An oral and maxillofacial surgeon is thoroughly trained to repair facial injuries. These professionals are well versed in emergency care, acute treatment, and long-term reconstruction and rehabilitation. Injuries to the face, by their very nature, impart a high degree of emotional as well as physical trauma to patients. The science and art of treating these injuries requires special training involving a “hands on” experience and an understanding of how the treatment provided will influence the patient’s long-term function and appearance.
Drs. Jay and James Harlan are trained, skilled, and uniquely qualified to manage and treat facial trauma. They are on staff at local hospitals and deliver emergency room coverage for facial injuries, which include the following conditions:
- Facial lacerations
- Intraoral lacerations
- Fractured facial bones (cheek, nose, or eye socket)
- Fractured jaws (upper and lower jaw)
The Nature of Maxillofacial Trauma
There are a number of possible causes of facial trauma, such as motor vehicle accidents, accidental falls, sports injuries, interpersonal violence, and work-related injuries. Types of facial injuries can range from injuries to teeth to extremely severe injuries to the skin and bones of the face. Typically, facial injuries are classified as either soft tissue injuries (skin and gums), bone injuries (fractures), or injuries to special regions (such as the eyes, facial nerves, or the salivary glands).
Soft Tissue Injuries of the Maxillofacial Region
When soft tissue injuries, such as lacerations, occur on the face they are repaired by suturing. In addition to the obvious concern of providing a repair that yields the best cosmetic result possible, care is taken to inspect for and treat injuries to structures such as facial nerves, salivary glands, and salivary ducts. Our doctors are well-trained surgeons, proficient at diagnosing and treating all types of facial lacerations.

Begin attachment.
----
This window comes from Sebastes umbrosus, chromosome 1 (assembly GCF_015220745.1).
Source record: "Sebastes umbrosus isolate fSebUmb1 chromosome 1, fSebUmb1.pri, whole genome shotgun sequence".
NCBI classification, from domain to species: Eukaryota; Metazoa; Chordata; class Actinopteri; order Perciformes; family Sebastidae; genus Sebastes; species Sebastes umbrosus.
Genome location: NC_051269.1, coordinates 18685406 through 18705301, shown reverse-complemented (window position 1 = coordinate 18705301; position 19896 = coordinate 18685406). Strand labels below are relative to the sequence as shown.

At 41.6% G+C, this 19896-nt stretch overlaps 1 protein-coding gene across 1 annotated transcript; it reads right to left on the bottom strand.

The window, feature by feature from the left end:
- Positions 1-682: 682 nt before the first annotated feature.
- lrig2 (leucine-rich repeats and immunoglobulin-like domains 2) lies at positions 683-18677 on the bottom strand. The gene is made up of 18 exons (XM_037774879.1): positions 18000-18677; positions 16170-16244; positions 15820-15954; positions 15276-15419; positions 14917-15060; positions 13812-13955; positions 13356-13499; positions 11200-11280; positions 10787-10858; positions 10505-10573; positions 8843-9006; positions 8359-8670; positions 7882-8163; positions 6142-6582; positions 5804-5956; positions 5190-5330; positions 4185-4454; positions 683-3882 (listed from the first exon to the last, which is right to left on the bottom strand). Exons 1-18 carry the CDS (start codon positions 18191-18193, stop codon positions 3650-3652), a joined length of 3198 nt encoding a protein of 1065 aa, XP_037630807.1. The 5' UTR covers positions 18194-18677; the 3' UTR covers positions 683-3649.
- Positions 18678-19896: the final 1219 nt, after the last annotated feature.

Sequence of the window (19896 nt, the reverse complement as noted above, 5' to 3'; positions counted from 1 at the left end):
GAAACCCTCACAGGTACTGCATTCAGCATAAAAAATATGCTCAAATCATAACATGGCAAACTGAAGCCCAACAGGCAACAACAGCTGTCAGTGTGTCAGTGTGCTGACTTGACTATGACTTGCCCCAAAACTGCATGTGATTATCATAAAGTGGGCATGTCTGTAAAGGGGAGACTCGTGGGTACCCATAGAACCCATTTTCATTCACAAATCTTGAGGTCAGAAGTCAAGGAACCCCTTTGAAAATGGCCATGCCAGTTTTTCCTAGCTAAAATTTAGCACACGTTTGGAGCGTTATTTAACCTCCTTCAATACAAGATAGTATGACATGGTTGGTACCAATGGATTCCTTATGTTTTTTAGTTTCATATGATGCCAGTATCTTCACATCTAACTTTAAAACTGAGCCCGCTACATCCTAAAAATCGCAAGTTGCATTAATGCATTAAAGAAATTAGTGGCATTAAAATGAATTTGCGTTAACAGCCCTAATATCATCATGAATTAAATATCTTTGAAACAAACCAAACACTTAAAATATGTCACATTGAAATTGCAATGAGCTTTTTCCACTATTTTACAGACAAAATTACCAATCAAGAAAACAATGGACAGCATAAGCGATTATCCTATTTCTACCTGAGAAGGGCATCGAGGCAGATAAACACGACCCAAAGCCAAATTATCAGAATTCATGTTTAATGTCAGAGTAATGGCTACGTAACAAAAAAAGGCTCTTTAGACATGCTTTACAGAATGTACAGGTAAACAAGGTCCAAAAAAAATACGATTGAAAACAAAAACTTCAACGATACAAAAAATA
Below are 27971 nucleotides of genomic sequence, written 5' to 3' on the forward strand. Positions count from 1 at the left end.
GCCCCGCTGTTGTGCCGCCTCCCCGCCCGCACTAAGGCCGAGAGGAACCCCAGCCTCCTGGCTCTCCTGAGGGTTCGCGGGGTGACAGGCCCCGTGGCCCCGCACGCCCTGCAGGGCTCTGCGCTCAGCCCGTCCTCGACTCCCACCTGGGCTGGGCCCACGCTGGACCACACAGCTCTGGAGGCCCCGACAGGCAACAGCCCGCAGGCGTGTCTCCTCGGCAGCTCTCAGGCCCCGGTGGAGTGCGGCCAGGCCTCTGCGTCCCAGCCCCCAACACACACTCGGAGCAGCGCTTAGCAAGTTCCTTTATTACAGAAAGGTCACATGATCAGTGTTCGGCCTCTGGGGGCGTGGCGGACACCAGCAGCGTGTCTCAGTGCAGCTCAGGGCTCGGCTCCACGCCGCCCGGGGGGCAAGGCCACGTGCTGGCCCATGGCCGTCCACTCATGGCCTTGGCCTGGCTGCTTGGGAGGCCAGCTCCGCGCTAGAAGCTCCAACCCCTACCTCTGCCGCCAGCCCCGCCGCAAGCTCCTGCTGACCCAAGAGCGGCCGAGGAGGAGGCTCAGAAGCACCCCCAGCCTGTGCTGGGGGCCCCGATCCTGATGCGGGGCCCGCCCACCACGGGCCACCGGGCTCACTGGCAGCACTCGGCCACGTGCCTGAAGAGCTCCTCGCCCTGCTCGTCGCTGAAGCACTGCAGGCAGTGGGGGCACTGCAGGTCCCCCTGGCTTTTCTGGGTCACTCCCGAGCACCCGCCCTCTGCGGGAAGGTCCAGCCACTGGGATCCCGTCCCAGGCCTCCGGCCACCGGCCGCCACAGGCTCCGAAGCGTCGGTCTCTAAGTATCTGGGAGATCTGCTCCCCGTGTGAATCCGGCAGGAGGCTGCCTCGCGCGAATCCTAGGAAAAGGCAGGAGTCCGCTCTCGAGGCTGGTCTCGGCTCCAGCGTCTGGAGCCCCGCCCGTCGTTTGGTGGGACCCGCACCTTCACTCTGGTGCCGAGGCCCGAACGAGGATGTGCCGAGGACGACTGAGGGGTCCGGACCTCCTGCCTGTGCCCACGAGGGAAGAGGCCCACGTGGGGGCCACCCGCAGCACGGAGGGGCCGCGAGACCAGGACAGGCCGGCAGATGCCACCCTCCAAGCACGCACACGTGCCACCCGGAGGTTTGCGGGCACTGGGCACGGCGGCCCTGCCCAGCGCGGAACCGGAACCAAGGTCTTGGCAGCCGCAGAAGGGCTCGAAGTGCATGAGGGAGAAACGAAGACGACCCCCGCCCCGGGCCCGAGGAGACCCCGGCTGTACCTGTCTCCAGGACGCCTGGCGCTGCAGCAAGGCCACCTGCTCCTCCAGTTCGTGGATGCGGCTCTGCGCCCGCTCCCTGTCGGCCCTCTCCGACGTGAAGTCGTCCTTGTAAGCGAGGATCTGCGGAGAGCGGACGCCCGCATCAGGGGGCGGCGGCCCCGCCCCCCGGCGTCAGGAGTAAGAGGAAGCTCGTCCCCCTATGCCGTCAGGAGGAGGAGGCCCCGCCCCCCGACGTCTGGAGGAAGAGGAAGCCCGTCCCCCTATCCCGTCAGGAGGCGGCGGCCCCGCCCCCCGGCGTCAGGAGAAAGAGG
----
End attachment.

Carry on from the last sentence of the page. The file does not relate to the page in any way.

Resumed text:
Bone Injuries of the Maxillofacial Region
Fractures to the bones in the face are treated in a similar manner to fractures in other parts of the body. The specific form of treatment is determined by various factors, which include the location of the fracture, the severity of the fracture, and the age and general health of the patient. When an arm or leg is fractured a cast is often applied to stabilize the bone to allow for proper healing. Since a cast cannot be placed on the face, other means have been developed to stabilize facial fractures.
One of these options involves wiring the teeth together for certain fractures of the lower jaw for 3-6 weeks, known as a “closed reduction.” Certain other types of fractures of the jaw are best treated and stabilized by the surgical placement of small plates and screws at the involved site–a technique known as “rigid internal fixation.” This technique allows your jaw to function during healing and eliminates the necessity of having the jaws wired together.
The treatment of facial fractures is often difficult due to the complex pattern of blood vessels and nerves in the face and jaws, and the fact that nobody wants their facial appearance to be permanently altered. An attempt at accessing the facial bones through the fewest incisions necessary is always made. At the same time, the incisions that become necessary are designed to be small and, whenever possible, are placed so that the resulting scar is hidden. This means that the incisions we use may be made far away from the fracture site.
All of these factors, as well as a patient’s existing teeth and jaw bone structure, mean that not every patient is a good candidate for all available treatment options, and our doctors will evaluate each patient’s specific injury to determine the best treatment.
Injuries to the Teeth & Surrounding Dental Structures
Oral surgeons usually are involved in treating fractures in the supporting bone around the teeth, or placing bone grafts and dental implants into areas of injury. Isolated injuries of the teeth are treated by one of a number of forms of splinting (stabilizing by wiring or bonding teeth together). If a tooth is knocked out it should be placed in salt water or milk. The sooner the tooth is re-inserted into the dental socket the better chance it will survive. Therefore, the patient should see a dentist or oral surgeon as soon as possible. Never attempt to wipe the tooth off, since remnants of the ligament that hold the tooth in the jaw are attached and are vital to the success of replanting the tooth. Other dental specialists may be called upon, such as endodontists, who may be asked to perform root canal therapy, and/or restorative dentists, who may need to repair or rebuild fractured teeth.